On January 20, the San Jose Sharks season will finally begin.
Until then, the Sharks will finish up a condensed training camp. There are always questions surrounding this time of year, but never to this degree. The uncertainty that the lockout has created, along with the abnormal 48-game schedule has clouded the preseason picture for every NHL team.
On top of that, the crossroads that the San Jose Sharks appear to be at makes their picture especially hazy. While the following five questions will be asked many times during 2013 training camp, they will not be answered.
Nonetheless, here's a look at the most pressing topics surrounding the Sharks as we approach the start of the NHL season.
All stats courtesy of hockeyreference.com
There are two main schools of thought here.
Some believe that a shortened season (48 games instead of the standard 82) will benefit the experienced Sharks roster. The team's older players won't have to stay healthy and energetic for six months as usual, and the team could be fresher for it in the postseason.
Others believe that San Jose's age will hurt them, as the 48 games will be played over a 99-day span. That's a more concentrated schedule than normal: The 2013 Sharks will play a game every 2.06 days, while the 2011-12 team played every 2.22 days. The lack of rest between games could fatigue the relatively old Sharks.
Of course, there is no correct answer to this question. Both outcomes are possible, and it's also possible that San Jose's experience and lack of rookies and sophomores will make them more able to deal with a condensed schedule.
One thing is certain: After the hectic 48-game season comes to an end and the top 16 teams get to catch their breath, the 2013 playoffs will be less about fatigue and more about pure skill. Even if the eventual Stanley Cup winner plays four seven-game series, their season total will still come out to 76, less than three quarters of the games played by a Stanley Cup champion in a typical season.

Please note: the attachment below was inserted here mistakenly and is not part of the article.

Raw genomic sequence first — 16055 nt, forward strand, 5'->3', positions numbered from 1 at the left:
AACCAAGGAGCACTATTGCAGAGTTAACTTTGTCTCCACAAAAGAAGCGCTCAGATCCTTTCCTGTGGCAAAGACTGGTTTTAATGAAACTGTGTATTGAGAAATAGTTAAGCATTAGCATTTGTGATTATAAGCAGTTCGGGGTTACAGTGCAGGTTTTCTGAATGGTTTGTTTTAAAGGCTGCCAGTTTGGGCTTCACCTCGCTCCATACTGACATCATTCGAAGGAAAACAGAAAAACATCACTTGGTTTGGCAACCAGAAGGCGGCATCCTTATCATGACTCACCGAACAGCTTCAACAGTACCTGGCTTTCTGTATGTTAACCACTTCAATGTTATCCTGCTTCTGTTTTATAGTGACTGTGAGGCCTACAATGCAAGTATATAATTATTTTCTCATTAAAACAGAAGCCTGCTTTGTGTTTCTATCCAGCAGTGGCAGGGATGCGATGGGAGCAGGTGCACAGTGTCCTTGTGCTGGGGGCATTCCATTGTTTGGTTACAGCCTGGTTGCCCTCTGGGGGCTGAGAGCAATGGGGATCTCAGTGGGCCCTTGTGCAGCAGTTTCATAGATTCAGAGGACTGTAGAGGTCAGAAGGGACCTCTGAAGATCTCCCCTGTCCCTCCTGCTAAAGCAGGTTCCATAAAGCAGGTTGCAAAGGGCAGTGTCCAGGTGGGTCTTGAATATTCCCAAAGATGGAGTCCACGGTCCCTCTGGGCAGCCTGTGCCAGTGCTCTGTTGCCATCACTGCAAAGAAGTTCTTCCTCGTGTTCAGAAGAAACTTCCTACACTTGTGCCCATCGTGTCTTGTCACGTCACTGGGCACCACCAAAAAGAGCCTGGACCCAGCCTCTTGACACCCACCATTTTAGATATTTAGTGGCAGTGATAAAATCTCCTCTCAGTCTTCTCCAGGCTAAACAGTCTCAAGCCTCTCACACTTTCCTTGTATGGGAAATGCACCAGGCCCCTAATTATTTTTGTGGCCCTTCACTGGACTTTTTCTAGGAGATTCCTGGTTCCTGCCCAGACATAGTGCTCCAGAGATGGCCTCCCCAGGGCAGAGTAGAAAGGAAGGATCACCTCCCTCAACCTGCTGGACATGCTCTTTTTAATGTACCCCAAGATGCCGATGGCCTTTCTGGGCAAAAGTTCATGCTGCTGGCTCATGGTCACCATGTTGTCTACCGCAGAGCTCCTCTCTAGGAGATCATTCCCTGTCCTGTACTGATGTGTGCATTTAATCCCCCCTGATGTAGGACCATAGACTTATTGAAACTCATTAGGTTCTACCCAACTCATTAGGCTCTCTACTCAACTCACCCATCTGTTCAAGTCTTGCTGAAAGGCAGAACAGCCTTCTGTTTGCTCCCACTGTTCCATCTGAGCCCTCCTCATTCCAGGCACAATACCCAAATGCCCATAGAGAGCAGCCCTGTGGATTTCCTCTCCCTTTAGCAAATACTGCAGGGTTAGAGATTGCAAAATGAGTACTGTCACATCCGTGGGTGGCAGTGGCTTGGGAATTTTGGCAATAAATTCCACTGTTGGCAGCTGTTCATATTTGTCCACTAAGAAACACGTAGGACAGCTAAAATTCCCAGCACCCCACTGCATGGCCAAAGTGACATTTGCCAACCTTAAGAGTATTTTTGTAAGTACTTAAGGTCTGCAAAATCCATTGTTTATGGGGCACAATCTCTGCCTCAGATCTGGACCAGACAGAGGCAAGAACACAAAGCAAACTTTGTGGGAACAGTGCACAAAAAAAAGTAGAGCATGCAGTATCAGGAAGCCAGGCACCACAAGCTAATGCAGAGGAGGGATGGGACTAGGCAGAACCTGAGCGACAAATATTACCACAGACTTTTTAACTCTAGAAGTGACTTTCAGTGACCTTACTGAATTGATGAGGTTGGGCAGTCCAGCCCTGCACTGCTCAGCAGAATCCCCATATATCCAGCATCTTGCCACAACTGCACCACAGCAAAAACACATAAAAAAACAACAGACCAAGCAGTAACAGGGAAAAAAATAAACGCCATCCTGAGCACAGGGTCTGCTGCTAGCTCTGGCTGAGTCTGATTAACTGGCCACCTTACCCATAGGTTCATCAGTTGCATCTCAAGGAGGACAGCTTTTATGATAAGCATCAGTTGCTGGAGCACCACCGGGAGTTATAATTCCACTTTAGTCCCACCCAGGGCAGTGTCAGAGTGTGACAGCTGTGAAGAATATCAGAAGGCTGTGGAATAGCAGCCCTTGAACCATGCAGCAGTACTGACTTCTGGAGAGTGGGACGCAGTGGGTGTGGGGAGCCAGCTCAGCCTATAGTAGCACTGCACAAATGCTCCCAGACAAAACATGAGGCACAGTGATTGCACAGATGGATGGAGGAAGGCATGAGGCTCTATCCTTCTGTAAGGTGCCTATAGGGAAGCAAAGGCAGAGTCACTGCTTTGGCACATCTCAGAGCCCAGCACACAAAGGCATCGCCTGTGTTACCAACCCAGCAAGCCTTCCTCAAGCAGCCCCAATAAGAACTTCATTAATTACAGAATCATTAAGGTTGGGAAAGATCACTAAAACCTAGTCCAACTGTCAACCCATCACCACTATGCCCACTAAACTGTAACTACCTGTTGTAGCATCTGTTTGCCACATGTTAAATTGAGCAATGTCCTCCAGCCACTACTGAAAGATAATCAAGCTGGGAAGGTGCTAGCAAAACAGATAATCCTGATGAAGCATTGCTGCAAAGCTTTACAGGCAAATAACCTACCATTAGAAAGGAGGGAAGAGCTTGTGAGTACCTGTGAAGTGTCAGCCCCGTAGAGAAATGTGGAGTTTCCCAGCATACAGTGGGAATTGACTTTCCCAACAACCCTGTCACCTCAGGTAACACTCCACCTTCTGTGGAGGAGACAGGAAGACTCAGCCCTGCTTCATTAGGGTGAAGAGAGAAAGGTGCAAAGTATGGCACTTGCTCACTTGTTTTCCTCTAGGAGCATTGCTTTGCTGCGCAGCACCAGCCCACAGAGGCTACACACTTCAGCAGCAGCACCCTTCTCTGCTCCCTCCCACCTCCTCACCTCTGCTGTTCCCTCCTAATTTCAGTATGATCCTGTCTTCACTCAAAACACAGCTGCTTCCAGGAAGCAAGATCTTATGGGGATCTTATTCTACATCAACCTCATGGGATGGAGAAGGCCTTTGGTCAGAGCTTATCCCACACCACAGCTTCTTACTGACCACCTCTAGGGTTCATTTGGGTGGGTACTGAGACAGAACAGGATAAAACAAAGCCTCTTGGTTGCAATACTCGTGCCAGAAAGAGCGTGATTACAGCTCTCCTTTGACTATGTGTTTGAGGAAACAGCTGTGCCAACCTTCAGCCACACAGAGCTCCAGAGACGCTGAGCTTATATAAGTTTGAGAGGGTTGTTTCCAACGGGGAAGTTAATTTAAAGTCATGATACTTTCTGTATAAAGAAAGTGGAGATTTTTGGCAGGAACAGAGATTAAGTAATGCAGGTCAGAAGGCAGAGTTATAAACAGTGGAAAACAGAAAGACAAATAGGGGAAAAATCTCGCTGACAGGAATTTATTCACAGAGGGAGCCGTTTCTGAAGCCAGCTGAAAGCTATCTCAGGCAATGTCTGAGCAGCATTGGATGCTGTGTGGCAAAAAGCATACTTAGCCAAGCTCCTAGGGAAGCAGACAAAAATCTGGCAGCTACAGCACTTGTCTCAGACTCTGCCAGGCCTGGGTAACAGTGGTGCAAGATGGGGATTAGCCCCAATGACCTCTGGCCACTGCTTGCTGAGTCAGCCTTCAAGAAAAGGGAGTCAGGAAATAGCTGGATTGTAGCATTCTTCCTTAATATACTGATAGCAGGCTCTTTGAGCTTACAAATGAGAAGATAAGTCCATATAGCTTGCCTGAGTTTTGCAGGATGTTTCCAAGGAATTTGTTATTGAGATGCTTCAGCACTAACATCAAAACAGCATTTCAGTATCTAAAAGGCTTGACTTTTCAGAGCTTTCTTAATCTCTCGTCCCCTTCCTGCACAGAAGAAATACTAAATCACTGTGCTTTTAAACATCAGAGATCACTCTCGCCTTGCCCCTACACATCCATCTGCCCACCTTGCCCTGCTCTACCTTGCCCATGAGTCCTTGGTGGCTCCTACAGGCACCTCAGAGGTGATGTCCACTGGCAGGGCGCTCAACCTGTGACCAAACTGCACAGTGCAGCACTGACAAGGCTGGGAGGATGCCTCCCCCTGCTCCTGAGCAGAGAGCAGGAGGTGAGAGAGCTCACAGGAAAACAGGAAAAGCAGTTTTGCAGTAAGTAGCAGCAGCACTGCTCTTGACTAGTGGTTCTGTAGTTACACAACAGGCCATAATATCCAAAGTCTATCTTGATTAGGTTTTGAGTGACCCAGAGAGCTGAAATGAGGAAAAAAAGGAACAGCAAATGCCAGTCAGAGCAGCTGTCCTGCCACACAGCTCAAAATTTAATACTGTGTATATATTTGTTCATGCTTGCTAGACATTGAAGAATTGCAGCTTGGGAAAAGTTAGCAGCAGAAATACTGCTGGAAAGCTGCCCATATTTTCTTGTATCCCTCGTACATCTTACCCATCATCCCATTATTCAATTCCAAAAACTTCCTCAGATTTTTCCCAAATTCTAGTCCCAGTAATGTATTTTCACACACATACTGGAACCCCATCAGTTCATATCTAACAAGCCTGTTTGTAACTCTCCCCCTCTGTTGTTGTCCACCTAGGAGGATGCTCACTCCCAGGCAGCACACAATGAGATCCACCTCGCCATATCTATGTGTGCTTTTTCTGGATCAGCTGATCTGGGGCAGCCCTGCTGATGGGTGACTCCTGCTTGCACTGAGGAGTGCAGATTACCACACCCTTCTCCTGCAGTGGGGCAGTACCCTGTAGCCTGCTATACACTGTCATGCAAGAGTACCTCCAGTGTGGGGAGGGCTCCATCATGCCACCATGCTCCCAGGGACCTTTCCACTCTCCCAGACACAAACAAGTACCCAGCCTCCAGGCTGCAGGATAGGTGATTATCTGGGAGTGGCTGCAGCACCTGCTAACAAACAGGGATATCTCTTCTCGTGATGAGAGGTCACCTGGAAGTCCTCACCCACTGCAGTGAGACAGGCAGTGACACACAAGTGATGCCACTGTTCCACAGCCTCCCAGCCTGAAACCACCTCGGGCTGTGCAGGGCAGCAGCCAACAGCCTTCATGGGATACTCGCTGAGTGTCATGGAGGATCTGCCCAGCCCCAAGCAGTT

In other words, the 2013 playoffs will likely play out differently than the playoffs usually do. For the perennial playoff losers that are the Sharks, any change is good change.
The uncertainty of the 2012-13 season's fate and the irregularity of having no NHL hockey from October through mid-January means that there was far more variance in how each individual player came into training camp than there would be otherwise.
Some players are better for it. Joe Thornton and Logan Couture played huge roles on their teams in the Swiss league, while Antti Niemi, Joe Pavelski, Douglas Murray, T.J. Galiardi and Tommy Wingels also spent the lockout playing in Europe.
Those seven should hit the ground running, which will be great for San Jose considering this group includes three of their top four scorers, their goalie, an injury-induced top-four defenseman and two key third-liners.
However, the break didn't help across the board. Key defensemen Jason Demers and Justin Braun both suffered injuries, and a large number of players didn't stay in game shape. A shortened training camp will also make it very difficult for key players such as Dan Boyle, Patrick Marleau and Martin Havlat to get their 30-something-year-old bodies going.
More troubling yet, top blue liner Brent Burns apparently underwent surgery last May and may not be ready for some time despite the lengthy lockout.
One of the biggest criticisms of coach Todd McLellan during the 2011-12 season was his refusal to give starting goaltender Antti Niemi rest, despite him suffering through the worst prolonged stretch of his NHL career.